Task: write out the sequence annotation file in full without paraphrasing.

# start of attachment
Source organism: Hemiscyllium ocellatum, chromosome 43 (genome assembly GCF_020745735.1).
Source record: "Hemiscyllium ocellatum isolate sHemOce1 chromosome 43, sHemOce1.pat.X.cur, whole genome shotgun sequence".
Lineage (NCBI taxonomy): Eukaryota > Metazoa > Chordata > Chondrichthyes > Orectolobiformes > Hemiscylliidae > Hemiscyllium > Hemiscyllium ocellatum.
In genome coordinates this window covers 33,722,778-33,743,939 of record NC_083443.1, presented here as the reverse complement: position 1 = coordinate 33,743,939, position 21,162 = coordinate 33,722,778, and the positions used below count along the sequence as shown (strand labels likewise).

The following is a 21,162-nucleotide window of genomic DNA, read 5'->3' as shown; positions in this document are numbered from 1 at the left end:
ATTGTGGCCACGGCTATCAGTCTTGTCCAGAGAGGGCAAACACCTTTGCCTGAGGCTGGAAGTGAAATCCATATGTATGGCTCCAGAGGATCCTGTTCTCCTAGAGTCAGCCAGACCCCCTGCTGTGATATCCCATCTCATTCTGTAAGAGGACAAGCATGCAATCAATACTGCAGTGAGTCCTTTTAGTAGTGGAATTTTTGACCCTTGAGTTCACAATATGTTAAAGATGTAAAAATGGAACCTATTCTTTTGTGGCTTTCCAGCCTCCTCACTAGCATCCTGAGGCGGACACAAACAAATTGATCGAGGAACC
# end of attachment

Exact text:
Source organism: Hemiscyllium ocellatum, chromosome 43 (genome assembly GCF_020745735.1).
Source record: "Hemiscyllium ocellatum isolate sHemOce1 chromosome 43, sHemOce1.pat.X.cur, whole genome shotgun sequence".
Lineage (NCBI taxonomy): Eukaryota > Metazoa > Chordata > Chondrichthyes > Orectolobiformes > Hemiscylliidae > Hemiscyllium > Hemiscyllium ocellatum.
In genome coordinates this window covers 33,722,778-33,743,939 of record NC_083443.1, presented here as the reverse complement: position 1 = coordinate 33,743,939, position 21,162 = coordinate 33,722,778, and the positions used below count along the sequence as shown (strand labels likewise).

The following is a 21,162-nucleotide window of genomic DNA, read 5'->3' as shown; positions in this document are numbered from 1 at the left end:
ATTGTGGCCACGGCTATCAGTCTTGTCCAGAGAGGGCAAACACCTTTGCCTGAGGCTGGAAGTGAAATCCATATGTATGGCTCCAGAGGATCCTGTTCTCCTAGAGTCAGCCAGACCCCCTGCTGTGATATCCCATCTCATTCTGTAAGAGGACAAGCATGCAATCAATACTGCAGTGAGTCCTTTTAGTAGTGGAATTTTTGACCCTTGAGTTCACAATATGTTAAAGATGTAAAAATGGAACCTATTCTTTTGTGGCTTTCCAGCCTCCTCACTAGCATCCTGAGGCGGACACAAACAAATTGATCGAGGAACC